A no-blame situation
I’m intentionally not being specific about my past, because it is not important. The importance is that it is nobody’s fault.
Bad things can happen to people very early in life (when they are babies, or very young children). Sometimes the person may have, apparently, no memory of what happened, but normal psychological development is altered and the effects are long term. My parents were good hearted, intelligent professional people and if they had understood what was happening, things might have been very different. They were unaware of the facts and the dynamics of the situation; they did not intend any harm and they would have been horrified if they had realised.
Depression with psychiatric hospital admission became overt at age 17 and has been recurrent ever since. I have been hugely helped by Fluoxetine [Prozac] which gives me a degree of stability.
I live with an out-of-date set of coping strategies, something I’ve only just become aware of at the age of 62! These coping strategies worked as a child but are not appropriate for an adult.; respect for others but not for myself, over compensations for my faults, excessive submission and self sacrifice.
I am blessed with intelligence and high academic qualifications but I am unable to operate at my educational level. I have worked all my life but frequently had to leave a job due to the recurrence of depression. On recovery, finding a new job sometimes meant having to move and this has caused rootlessness and prevented the development of a supportive base of people to whom I could turn.
There have always been people who harm other people and there always will be. Humans are a predatory species. Some of us do not, or cannot, control the natural predatory instinct and it’s my strong belief that their behaviour is not malicious, but the result of trauma in their own development.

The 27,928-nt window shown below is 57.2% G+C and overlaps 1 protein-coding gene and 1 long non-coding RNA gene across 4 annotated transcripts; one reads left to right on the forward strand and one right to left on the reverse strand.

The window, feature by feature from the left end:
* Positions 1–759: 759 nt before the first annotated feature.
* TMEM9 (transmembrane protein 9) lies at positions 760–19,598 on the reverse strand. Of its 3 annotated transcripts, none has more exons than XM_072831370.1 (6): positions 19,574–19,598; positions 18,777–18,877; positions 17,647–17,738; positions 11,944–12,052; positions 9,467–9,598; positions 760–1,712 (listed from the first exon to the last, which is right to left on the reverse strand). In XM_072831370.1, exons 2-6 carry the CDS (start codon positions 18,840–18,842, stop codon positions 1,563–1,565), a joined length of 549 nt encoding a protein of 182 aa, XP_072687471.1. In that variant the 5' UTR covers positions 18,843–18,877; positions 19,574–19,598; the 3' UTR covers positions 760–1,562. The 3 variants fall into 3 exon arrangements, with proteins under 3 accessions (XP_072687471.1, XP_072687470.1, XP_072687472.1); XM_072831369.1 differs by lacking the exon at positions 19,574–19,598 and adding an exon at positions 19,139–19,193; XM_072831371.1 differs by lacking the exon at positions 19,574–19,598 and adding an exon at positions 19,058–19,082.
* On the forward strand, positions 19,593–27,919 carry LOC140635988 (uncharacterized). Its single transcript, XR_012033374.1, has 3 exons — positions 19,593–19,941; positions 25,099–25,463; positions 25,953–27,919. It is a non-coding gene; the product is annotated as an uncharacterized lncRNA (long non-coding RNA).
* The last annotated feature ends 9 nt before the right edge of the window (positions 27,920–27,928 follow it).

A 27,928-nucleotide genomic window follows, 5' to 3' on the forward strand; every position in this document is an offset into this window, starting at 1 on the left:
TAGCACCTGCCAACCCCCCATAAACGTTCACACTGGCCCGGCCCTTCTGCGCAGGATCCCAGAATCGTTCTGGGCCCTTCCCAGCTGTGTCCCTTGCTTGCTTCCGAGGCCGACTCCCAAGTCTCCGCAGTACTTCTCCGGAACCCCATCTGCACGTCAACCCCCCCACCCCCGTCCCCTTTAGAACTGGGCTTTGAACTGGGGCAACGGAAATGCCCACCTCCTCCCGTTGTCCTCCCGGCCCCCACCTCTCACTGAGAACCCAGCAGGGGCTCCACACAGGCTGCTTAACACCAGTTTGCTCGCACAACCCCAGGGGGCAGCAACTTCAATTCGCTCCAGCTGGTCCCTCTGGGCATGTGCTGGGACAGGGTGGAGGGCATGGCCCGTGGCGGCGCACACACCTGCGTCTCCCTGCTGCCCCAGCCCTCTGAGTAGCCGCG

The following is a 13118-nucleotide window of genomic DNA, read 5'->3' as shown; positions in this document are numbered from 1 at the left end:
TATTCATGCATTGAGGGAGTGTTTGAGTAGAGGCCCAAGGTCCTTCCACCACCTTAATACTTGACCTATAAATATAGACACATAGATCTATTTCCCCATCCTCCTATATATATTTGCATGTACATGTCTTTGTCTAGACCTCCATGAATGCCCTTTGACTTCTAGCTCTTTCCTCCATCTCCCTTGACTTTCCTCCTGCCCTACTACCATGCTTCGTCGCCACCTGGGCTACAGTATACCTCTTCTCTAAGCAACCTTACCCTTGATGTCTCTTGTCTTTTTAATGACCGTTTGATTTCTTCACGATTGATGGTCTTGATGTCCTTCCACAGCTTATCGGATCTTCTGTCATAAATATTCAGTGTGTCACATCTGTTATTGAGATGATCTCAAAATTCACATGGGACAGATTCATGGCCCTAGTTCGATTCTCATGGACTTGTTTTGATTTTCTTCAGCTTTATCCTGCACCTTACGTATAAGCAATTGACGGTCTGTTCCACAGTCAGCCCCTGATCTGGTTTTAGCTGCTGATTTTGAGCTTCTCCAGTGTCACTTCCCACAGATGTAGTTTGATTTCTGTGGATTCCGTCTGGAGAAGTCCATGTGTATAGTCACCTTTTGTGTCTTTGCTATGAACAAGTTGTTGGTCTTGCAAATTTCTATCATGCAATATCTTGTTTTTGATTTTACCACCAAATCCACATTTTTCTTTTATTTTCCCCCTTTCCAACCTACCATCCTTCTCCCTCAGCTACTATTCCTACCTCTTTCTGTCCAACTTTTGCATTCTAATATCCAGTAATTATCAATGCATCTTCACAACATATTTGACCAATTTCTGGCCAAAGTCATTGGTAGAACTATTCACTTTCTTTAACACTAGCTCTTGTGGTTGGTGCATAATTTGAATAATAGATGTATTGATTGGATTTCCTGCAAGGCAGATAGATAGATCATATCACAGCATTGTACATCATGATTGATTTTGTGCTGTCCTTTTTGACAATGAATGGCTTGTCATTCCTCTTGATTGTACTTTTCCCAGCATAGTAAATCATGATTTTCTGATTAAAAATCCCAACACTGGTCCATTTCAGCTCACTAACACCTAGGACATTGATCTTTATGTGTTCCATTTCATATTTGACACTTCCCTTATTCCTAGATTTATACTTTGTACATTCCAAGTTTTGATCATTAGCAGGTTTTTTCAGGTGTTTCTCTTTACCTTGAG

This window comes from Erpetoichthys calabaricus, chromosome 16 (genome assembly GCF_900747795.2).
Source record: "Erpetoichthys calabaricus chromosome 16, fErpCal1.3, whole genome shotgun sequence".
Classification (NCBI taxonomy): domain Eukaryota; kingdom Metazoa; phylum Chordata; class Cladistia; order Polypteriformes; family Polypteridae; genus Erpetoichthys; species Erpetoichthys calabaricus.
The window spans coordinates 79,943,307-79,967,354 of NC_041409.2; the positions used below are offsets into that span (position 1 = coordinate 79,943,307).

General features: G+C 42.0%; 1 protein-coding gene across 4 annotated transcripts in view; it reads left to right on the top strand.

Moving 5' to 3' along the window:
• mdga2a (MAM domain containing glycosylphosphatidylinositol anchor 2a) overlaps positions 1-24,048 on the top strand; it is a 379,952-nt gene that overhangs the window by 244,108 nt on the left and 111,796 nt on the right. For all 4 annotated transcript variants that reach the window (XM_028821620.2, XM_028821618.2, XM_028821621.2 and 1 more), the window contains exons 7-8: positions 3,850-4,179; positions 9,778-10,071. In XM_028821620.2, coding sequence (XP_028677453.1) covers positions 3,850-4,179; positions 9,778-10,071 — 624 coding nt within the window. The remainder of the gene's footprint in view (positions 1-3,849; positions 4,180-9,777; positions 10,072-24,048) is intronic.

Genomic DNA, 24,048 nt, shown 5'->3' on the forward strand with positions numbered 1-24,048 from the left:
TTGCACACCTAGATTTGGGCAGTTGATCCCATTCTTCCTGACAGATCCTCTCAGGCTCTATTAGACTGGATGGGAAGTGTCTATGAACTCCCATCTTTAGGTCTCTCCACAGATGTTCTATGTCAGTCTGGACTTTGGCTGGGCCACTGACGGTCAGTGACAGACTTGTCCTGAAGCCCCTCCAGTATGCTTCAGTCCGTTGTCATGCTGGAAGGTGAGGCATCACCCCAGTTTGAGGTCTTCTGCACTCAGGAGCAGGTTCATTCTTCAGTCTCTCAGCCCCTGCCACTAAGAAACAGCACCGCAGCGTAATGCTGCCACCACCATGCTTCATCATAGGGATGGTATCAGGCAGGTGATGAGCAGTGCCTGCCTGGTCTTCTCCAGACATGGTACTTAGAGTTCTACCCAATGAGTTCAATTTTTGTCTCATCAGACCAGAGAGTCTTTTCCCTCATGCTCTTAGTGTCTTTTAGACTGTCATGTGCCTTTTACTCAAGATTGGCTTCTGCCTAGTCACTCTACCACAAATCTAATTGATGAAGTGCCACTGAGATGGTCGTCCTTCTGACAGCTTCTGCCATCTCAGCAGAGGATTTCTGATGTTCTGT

What I’ve written sounds over analytical. This is deliberate because its necessary for the communication of facts. My heart is filled with compassion for humans and the awful things that can happen to our minds – things far worse than have happened to me.
My situation is common, there are millions of us. But its still nobody’s fault.
On February the 11th 2018 we launched a crowdfunding campaign. We want to start a conversation about mental health that is powerful. No more treading on eggshells. We are not invisible, We do not want to be hidden away. Our work in the studio and shop is #SmashingStigma every day, and now we are going to be a little noisier.
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As part of the campaign we are also looking for more blogs about mental health stigma, so please get in touch if you have a story to share.